Oscar Grant Case: Alameda County District Attorney to Reopen Investigation Into BART Police Shooting
By CBS SF
MARK RALSTON/AFP via Getty Image
Alameda County District Attorney Nancy O’Malley announced Monday afternoon that her office would reopen its investigation into the fatal 2009 BART Police shooting of Oscar Grant.
The announcement came as Grant’s family called for the district attorney’s office to revisit the case “in the wake of renewed international attention to the murders of Black men, women, children, and most notably the recent torturous killing of George Floyd.”
“We have listened closely to the requests of the family of Oscar Grant,” O’Malley’s statement read. “The murder of Oscar Grant greatly impacted the county and the state. My Office conducted the intensive investigation that led to the prosecution of BART Officer Johannes Mehserle for the crime of Murder. The trial occurred in Los Angeles due to a change of venue ordered by the court on the motion of the defense.
“Unfortunately, the Los Angeles jury only found Officer Mehserle guilty of Involuntary Manslaughter,” the statement continued. “We are re-opening our investigation. I have assigned a team of lawyers to look back into the circumstances that caused the death of Oscar Grant. We will evaluate the evidence and the law, including the applicable law at the time and the statute of limitations and make a determination.”
Representatives of Grant’s family held a news conference Monday afternoon in front of the mural of Grant at the Fruitvale BART station in Oakland to demand that the case be reopened.
In a press release, the Grant family noted that George Floyd was killed beneath the knee of Officer Derek Chauvin in Minneapolis, using the same technique that was used on Grant moments before he was fatally shot to death by BART Police Officer Johannes Mehserle.
While Mehserle pulled the trigger, the family noted in the release that it was BART Police Officer Anthony Pirone “who created the climate of violence, pinned Oscar down with a knee on his neck, fracturing bones in Oscar’s face” in addition to using racial epithets against Grant.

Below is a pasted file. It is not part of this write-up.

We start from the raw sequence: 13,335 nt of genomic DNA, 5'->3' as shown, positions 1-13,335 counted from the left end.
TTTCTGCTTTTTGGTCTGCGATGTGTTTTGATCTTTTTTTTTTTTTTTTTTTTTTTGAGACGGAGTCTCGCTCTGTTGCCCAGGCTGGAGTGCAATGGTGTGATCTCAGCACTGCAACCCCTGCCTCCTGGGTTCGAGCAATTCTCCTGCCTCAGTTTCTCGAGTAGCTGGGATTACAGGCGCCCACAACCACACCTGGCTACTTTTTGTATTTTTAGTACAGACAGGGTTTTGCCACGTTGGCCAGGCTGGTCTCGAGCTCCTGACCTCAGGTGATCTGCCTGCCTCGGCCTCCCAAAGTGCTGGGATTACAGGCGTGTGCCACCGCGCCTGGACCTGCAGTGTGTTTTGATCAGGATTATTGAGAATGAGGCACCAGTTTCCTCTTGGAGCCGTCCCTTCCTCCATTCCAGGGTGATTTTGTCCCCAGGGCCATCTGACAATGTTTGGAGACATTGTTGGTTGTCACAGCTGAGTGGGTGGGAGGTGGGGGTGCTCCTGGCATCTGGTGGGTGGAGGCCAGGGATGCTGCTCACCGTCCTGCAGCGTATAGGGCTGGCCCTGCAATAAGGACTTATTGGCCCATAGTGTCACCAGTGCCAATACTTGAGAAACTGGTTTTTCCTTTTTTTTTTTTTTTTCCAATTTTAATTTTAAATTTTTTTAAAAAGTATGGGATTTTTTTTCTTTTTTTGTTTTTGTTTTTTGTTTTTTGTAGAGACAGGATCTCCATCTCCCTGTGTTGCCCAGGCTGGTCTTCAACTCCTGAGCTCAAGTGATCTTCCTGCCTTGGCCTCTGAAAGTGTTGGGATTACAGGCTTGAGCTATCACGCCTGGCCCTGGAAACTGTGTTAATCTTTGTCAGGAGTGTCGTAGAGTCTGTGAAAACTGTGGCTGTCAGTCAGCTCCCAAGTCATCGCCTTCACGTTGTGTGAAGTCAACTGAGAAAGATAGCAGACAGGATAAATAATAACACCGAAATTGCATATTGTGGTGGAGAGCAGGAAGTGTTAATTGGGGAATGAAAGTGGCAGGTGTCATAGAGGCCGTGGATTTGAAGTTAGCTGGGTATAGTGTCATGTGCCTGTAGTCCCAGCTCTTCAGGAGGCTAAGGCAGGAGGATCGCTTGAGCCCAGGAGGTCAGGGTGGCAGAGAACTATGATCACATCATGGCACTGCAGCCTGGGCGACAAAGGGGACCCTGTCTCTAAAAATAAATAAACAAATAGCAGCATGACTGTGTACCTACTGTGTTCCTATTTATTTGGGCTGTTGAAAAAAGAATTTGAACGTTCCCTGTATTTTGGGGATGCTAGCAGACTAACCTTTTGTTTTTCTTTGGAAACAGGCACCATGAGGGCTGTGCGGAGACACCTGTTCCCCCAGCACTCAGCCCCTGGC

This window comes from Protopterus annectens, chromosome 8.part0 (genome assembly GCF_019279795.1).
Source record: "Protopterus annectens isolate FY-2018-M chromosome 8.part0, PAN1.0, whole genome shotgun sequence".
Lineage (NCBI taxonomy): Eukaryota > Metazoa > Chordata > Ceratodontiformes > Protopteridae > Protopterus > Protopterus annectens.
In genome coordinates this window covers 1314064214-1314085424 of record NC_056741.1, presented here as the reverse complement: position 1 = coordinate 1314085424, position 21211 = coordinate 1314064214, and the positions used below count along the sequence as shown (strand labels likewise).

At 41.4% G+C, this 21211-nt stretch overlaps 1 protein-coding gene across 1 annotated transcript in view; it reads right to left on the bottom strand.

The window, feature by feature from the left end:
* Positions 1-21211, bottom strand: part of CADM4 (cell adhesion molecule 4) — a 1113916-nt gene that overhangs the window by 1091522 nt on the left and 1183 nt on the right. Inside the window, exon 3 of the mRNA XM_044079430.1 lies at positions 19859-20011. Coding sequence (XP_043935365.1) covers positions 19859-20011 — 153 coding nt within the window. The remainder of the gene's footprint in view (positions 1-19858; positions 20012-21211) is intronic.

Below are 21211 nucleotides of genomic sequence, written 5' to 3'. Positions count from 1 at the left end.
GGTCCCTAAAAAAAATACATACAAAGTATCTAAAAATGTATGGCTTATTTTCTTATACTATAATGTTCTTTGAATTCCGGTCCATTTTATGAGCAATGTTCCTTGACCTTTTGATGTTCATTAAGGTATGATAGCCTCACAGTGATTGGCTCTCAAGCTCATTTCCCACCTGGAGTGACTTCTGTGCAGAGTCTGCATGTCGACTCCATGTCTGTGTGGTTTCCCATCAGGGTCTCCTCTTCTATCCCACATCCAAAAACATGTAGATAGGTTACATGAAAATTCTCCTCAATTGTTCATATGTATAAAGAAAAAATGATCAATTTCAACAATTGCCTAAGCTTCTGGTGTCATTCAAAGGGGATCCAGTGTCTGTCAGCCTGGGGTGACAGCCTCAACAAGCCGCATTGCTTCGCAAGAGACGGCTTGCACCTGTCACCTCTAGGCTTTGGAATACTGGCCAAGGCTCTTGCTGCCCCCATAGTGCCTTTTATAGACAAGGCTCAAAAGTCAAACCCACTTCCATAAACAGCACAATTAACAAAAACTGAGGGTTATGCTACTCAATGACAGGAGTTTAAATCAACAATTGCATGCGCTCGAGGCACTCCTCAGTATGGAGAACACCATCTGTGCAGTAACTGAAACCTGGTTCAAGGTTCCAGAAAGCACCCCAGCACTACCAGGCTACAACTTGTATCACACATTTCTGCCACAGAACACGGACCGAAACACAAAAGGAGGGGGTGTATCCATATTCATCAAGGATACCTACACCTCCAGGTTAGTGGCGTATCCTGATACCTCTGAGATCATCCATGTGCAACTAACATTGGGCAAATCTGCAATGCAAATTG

A 2009 report on the case by former Oakland City Attorney Jayne Williams and then-attorney Kimberly Colwell of the law firm Meyers Nave found that Pirone, who knelt on Grant’s back and pinned him to the ground, “started a cascade of events that ultimately led to the shooting of Grant.”
The report argued “(o)fficer Pirone’s overly aggressive and unreasonable actions and conduct in violation of policy and acceptable standards contributed substantially to the escalation of the hostile and volatile atmosphere during the course of the incident.”
The family read part of the statement released by O’Malley’s office during the news conference.
“We’re not holding our breath, but we definitely will be praying that she sees the truth in this issue,” said Bobby Johnson, Oscar Grant’s uncle, after the announcement was made by the DA’s office.
The slaying took place in the early morning hours of January 1, 2009. Grant and several of his friends were riding BART, returning home from a New Year’s Eve celebration in San Francisco.
When they arrived at Fruitvale Station, BART police were there responding to a report of an unrelated fight.
Officers pulled Grant and his friends from the train. Grant was on his stomach on the platform when officer Johannes Mehserle pulled his service weapon and shot and killed Grant, saying he had mistaken his gun for a Taser.
Mehserle left the BART police department while an internal investigation and one by the Alameda District Attorney’s Office.
He was charged with second degree murder in the death and the trial was moved on a change of venue because of pre-trail publicity to Los Angeles.
A jury convicted Mehserle involuntary manslaughter. He was released after serving about half of his two-year sentence, having been given credit for good conduct in jail.
“We are extremely disappointed with this verdict,” said the family’s attorney John Burris at the time. “The verdict is not a true representative of what happened to Oscar Grant and what the officer did to him that night. This is not an involuntary manslaughter case. This is a true compromise verdict that does not truly and accurately reflect the facts, and we are extraordinarily disappointed at that.”
Burris would also represent the Grant family in a $25 million wrongful death claim against BART. BART settled with Grant’s daughter and mother for a total of $2.8 million in 2011.
This story was originally published by CBS SF on Tuesday, Oct. 6 at 2:26 p.m.